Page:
by Julian Spector
May 10, 2018

I’m not going to write about how storage was all over the place at GTM's Solar Summit, because I already did that column last year.

This time around, we’re seeing more actual execution on solar paired with storage. Where last year’s Solar Summit saw vague commitments to storage technology (Lynn Jurich said it “will be transformative for our globe and our children”), this year brought out concrete commitments.

Lightsource CCO Katherine Ryzhaya confirmed that “we’re not putting forward any proposals without storage, currently, to anybody west of the Colorado [River]."

Residential solar company Sunnova also confirmed that in Puerto Rico, it’s only selling rooftop solar with storage. Sunnova had thousands of solar customers on the island who lost power in the hurricane-induced outage nonetheless. The company doesn't want to let that happen again.

The battle for the future of the grid

If you follow us from the New York metropolitan area, come say hello May 21 at our first ever Energy Storage vs. Natural Gas Forum. I’ll be moderating a few panels, and the whole day will dig into the evolving storyline of how storage threatens the gas power market.

We've been addressing this topic a lot in the pages of Greentech Media, because if storage can break out of the shorter-duration frequency response market and eat into the gas market, it would represent a massive growth opportunity. There are also major implications for decarbonization and efficient grid investment.

This is starting to happen in some jurisdictions, but progress has been wildly uneven across the U.S. We'll examine why, and bring in storage and gas experts to hash out what's real and what's folly.

Squares who aren’t able to join in person can catch the livestream online. The content will be the same from afar, but the drinks will be harder to taste.

Turn on a Daimler

We got a reminder last week that big promises merit checking back in on.

To wit, we covered the splashy launch of Mercedes-Benz’s U.S. energy affiliate, created near the end of 2016 to sell stationary storage to U.S. customers.

On paper, it looked like the most likely Tesla challenger: a luxury brand with great name recognition and its own battery production supply chain. A few months later, it locked down a partnership with No. 3 rooftop solar installer Vivint to distribute its product, answering the challenge of SolarCity/Tesla and Sunrun/LG Chem.

And then it went silent. The big, splashy Mercedes-Benz booth disappeared from the conference circuit, and then the company stopped attending industry shows at all.

The reason, which we broke last week, is that the company has ceased to exist. Daimler corporate HQ pulled the plug.

Plenty of investors have scrutinized the residential storage industry and determined there’s not enough profit in it. Daimler wouldn’t be irrational for taking a skeptical approach to the U.S. market. The curious part is why it thought this was a good idea in 2016, and changed its mind within a year and a half after spending considerable cash to stand up the subsidiary.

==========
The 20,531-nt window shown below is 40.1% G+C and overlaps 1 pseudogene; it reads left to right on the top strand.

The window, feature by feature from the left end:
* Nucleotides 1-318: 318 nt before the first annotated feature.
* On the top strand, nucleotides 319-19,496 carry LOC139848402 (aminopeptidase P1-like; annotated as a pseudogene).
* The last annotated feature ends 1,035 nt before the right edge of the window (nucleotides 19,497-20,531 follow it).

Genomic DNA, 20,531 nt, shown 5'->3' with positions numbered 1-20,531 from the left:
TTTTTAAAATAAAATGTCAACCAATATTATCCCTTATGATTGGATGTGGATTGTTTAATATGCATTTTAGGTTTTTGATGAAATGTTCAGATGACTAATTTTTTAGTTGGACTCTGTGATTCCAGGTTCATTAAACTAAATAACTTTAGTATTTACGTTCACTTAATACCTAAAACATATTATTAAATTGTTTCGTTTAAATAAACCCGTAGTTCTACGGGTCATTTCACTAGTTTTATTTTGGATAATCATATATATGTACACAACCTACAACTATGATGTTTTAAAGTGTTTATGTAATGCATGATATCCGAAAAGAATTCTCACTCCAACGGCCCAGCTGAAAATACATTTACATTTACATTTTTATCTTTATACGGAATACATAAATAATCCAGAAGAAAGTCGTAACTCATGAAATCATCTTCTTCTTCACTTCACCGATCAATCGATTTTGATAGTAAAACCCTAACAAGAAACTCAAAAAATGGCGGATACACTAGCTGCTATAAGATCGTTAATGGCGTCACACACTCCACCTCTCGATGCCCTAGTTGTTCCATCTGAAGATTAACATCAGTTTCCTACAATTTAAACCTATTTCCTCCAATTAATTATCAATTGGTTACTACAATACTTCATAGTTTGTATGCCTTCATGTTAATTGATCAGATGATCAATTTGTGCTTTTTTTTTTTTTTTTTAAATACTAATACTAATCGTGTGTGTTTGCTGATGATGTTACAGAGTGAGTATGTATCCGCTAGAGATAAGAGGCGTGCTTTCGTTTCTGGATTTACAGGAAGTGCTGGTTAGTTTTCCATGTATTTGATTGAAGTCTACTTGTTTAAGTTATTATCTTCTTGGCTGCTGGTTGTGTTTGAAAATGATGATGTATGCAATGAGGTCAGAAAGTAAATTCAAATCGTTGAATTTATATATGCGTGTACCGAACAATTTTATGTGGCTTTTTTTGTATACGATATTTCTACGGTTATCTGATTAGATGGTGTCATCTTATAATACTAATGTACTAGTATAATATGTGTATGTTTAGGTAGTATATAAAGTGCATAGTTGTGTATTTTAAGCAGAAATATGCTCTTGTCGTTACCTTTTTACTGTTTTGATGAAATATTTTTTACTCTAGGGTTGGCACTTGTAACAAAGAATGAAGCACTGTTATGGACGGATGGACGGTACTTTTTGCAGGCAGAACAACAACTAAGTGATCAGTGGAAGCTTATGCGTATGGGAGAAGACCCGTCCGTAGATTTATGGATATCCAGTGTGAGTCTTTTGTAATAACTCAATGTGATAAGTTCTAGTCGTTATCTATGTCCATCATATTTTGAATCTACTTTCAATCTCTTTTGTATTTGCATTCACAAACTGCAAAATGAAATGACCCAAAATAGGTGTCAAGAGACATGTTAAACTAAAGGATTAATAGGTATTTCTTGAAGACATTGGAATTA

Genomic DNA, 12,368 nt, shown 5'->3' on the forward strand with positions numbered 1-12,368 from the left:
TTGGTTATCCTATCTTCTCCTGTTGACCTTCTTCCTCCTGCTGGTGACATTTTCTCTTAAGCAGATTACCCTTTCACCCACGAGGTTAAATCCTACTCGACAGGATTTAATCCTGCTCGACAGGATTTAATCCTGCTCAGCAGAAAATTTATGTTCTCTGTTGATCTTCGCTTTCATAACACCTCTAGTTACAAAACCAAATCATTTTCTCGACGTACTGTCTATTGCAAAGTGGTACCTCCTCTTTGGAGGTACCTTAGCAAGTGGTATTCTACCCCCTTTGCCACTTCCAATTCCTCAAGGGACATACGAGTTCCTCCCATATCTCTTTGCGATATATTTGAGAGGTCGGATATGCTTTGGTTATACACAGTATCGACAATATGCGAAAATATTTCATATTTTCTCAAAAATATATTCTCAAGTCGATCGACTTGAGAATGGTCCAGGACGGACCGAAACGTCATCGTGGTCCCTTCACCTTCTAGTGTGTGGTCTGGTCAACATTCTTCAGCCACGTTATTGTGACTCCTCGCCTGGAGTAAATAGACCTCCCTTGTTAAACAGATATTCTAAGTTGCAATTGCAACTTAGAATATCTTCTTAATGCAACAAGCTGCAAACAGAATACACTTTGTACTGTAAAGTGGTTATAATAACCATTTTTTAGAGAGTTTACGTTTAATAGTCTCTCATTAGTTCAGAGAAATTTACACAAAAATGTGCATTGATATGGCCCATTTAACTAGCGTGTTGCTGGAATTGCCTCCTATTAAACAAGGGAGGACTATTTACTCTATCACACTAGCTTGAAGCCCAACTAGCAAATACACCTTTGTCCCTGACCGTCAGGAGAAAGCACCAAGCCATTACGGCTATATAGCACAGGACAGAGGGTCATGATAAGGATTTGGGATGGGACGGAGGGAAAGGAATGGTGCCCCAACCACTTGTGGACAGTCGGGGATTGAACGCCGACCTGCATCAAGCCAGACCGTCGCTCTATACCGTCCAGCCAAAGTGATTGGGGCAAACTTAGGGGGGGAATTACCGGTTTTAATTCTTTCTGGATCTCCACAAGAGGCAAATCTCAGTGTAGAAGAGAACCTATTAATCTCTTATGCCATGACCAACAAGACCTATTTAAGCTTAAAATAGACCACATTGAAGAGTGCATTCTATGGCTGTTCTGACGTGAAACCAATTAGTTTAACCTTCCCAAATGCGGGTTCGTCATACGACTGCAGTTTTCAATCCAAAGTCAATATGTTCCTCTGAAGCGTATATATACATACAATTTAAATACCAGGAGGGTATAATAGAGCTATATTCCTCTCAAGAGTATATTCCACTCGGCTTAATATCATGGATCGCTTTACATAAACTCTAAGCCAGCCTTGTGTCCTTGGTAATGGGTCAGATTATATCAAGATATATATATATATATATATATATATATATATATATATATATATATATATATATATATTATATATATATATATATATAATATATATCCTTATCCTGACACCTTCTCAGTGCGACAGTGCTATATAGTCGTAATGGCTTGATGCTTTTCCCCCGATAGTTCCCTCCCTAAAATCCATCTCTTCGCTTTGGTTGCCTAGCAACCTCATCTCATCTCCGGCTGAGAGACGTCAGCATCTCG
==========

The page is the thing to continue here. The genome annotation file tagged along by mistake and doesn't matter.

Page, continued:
My reporting uncovered that Mercedes-Benz Energy didn’t have a fully operational product for the U.S. market at the time it launched, but figured out the inverter pairings over the subsequent months. It couldn’t hit the ground running, which may have dampened Daimler's expectations of payback.

Coordinating with the corporate leadership back in Germany couldn’t have made things easier. The German storage market looks very different than the U.S., so business decisions that look clear from California would take some translation for an audience conditioned on northern European grid conditions.

Bottom line: Mercedes-Benz Energy has vanished. We must scrutinize claims that a vehicle battery business will translate easily into stationary storage business. The "Most Promising Tesla Challenger" title is back up for grabs.

And now all your questions will be answered

Throughout the conference, attendees peppered our digital question system with storage-related inquiries. We couldn’t get to them all while on stage, so I’ll keep last week’s interactive format rolling and dig into the tastiest leftovers in this week’s column.

Q: How do software-only storage companies compete with vertically integrated players like Tesla? It seems like everyone wants to control the software algorithms.

Vertical integration should ensure coherent interactions between storage equipment and the software that governs it, but that’s not guaranteed in practice.

The challenge is specialization: Making really good hardware doesn't mean you can also make really good software. Those tasks require different skill sets and align best with different kinds of companies and organizational structures.

The personal computing industry really took off once it bifurcated hardware and software and allowed more market entrants to innovate on specific components. Microsoft's operating system broke the mold of vertically integrated computer design that had kept costs high and penetration low (I analyzed what the solar industry could learn from this history here).